Last Thursday, Christianity Today Women published a version of an article from this blog : 5 reasons I don’t always sit with my husband in church. I wanted to share three kinds of reactions to the piece so far, and a few theological observations. 1. Multiple single people have said how much the piece resonated with them. Some who have never been married have shared how they experience church as an underscore to their singleness. Others have lost their husbands by death or divorce and find themselves feeling out of joint in church. One young woman shared that she and her children had not been to church since her husband died and she had moved house, but that the article had tipped her over the edge into going. Praise God, she had experienced exactly the kind of hospitality the article called for: a women came and sat with her and her boys, and prayed with her as she wept after the service. Another woman shared an opposite tale: she had grown up in the church, married in the church, and wanted her children to be deeply grounded in theology. She lost her (abusive) husband through a painful divorce and when she attempted to go back to church by herself, she described the experience as "humiliating." She has not returned. These stories made me long for a revolution in church culture, to where family means more than family and newcomers are embraced. 2. Numerous married people have commented that they want to be more intentional about extending hospitality in church. To be clear, this is not a call to cult-like love-bombing (as one or two have suggested!), or to a patronizing view of those who come to church without an entourage. Biological families extending their reach in church is not an act of generous condescension, but rather an opportunity for richer fellowship. I know this from the inside out. A few months ago at my own church, I was experiencing some relational stress. After dropping my kids off at Sunday school, I went to sit with a lovely, empathetic single friend. I whispered to her, “Just so you know, I’m sitting with you today for my benefit, not yours!” Married or single, we all need friends, and sometimes a friend can provide the support we need better than a spouse. 3. The third category of reactions had been from people who do not appreciate the message of the piece. These folks have said things along the lines of, “I’m an introvert. I want to sit by myself and I would be freaked out by someone who is not family or a close friend sitting with me in church.” In a few instances, people have suggested that the article denigrates single people by assuming they need to be rescued from their social isolation - which, to be clear, is not at all what I’m saying! Others have suggested it denigrates family. I disagree: I am convinced that being outward looking is part of what it means to be in a Christian marriage, and part of what it means to raise children in the Lord. Finally, some have said they prefer anonymity at church: they’ve come to be with God, not others. Extroverts should get over themselves and stop imposing their company on other people.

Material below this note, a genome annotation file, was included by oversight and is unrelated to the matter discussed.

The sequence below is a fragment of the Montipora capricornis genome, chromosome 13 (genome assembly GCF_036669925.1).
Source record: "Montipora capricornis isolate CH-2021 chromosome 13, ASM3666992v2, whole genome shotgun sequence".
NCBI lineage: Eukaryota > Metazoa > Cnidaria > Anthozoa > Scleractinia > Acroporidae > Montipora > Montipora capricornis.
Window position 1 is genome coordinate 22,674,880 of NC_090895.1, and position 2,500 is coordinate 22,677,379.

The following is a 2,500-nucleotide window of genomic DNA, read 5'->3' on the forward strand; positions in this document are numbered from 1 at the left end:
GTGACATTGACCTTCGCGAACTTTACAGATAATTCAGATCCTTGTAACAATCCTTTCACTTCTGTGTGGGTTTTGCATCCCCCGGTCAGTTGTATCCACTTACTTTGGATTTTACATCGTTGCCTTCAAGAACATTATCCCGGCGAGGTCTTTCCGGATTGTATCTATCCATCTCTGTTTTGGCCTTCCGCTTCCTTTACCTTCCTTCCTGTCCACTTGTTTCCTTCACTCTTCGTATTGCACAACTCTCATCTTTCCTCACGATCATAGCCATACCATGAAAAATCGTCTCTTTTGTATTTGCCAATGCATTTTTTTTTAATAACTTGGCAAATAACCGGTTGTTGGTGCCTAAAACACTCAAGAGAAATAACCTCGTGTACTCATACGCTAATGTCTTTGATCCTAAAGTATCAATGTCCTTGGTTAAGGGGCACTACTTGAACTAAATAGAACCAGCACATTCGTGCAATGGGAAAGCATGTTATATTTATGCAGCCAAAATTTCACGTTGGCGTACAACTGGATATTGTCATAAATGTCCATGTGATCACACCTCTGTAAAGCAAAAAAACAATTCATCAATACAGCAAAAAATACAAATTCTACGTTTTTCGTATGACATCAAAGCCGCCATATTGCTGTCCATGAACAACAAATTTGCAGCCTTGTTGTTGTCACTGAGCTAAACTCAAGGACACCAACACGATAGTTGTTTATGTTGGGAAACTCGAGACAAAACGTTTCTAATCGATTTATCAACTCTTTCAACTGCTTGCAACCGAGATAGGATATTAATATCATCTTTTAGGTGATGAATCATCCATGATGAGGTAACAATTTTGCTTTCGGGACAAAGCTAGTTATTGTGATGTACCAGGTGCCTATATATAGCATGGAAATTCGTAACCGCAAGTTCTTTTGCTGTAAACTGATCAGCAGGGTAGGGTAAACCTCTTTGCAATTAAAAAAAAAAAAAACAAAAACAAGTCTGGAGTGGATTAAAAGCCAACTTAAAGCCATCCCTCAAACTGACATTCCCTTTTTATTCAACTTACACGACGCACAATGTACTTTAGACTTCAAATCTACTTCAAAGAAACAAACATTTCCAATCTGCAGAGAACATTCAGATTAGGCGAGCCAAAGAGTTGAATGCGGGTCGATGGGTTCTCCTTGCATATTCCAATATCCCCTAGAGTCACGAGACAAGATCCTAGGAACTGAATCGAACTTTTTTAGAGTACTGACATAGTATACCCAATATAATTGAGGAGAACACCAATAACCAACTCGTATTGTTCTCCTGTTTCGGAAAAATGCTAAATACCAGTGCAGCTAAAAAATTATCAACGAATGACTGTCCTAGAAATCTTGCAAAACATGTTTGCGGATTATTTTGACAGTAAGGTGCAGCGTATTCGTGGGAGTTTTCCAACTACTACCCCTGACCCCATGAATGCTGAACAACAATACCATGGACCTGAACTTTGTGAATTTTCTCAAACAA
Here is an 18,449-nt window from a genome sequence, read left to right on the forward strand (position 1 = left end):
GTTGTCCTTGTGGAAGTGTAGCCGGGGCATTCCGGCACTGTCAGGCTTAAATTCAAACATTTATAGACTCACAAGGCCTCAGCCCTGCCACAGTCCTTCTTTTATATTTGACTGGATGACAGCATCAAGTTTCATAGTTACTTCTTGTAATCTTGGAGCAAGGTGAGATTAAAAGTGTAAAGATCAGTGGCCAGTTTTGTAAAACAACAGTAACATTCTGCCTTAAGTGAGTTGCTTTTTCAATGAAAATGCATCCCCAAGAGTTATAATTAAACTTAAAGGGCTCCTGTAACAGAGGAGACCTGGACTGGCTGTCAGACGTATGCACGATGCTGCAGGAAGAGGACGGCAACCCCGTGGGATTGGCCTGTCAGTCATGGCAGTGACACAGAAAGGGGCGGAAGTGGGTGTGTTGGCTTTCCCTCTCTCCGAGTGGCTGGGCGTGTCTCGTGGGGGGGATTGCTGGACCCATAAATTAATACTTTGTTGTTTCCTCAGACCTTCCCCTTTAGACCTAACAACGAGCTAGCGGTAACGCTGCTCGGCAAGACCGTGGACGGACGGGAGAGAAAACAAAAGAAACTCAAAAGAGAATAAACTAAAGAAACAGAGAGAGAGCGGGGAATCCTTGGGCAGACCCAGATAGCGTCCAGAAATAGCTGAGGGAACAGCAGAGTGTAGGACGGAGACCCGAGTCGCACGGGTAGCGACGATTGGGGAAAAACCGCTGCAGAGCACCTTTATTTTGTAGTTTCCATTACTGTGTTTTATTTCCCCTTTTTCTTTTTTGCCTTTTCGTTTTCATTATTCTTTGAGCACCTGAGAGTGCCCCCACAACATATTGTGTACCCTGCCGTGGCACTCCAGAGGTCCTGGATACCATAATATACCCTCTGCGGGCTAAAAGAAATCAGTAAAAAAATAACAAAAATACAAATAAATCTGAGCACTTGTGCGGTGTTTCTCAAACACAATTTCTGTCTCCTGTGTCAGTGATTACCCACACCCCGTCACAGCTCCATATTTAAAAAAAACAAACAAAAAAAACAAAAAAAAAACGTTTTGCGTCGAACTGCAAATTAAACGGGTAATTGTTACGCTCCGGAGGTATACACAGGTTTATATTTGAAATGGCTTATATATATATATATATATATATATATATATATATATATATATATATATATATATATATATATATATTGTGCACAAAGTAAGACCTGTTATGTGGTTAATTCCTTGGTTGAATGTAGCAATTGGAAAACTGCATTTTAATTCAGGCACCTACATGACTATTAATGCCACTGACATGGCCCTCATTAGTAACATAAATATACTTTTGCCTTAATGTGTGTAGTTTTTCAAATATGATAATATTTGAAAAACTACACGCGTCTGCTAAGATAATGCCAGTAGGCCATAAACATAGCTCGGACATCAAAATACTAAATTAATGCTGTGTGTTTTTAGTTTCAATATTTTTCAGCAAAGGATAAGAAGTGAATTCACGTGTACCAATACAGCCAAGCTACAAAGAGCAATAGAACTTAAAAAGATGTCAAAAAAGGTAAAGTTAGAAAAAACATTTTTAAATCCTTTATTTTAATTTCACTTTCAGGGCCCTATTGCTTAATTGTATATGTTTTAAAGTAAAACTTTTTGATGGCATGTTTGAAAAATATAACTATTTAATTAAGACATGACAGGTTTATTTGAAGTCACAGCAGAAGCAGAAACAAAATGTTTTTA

Theological reflections A few thoughts on this last response: first, I’m definitely an extrovert, so I realize I bring my own bias to this issue. Buyer beware! But as I've pondered further, I'm inclined to believe that there are theological questions at stake, not just questions of personal preference. Our various temperaments mean that discipleship will stretch us in different ways. But we all need to stretch.
As an extrovert, I have to work at prioritizing private devotional time. I don't love being by myself and would rather be studying, praying, and worshiping with others. But Jesus is clear about the need for time alone in prayer. Conversely, if you're an introvert, the biblical call to lean into church as a one-body experience, a family gathering, a deeply relational engagement with a large and messy tribe may present particular challenges - challenges extroverts like me don't recognize. But at the end of the day, we cannot come to church and expect to avoid relating to others any more than we can come to church and expect to avoid the scriptures. Togetherness is intrinsic to what church is.
Of course, togetherness will look different in different settings. When I first visited my husband's hometown, we decided we wanted to worship with the local black church community. My husband recalls getting more hugs in the space of two hours than he had received in the previous two year in grad school in England! This may have been too much of a stretch for the average Brit. But it also felt rather closer to the biblical ideal than the individualized conception of church that many of us see as normative.
I want to hear my introvert brothers and sisters on this. I want to learn how to be a better sister in Christ to those less extroverted than I am, so I plan on processing this with my prayer group: all introverts, plus me! But I think there is a gospel imperative to make our one-body, one-family, one-people identity real in small ways Sundays. So if you show up to my church one day, consider yourself warned!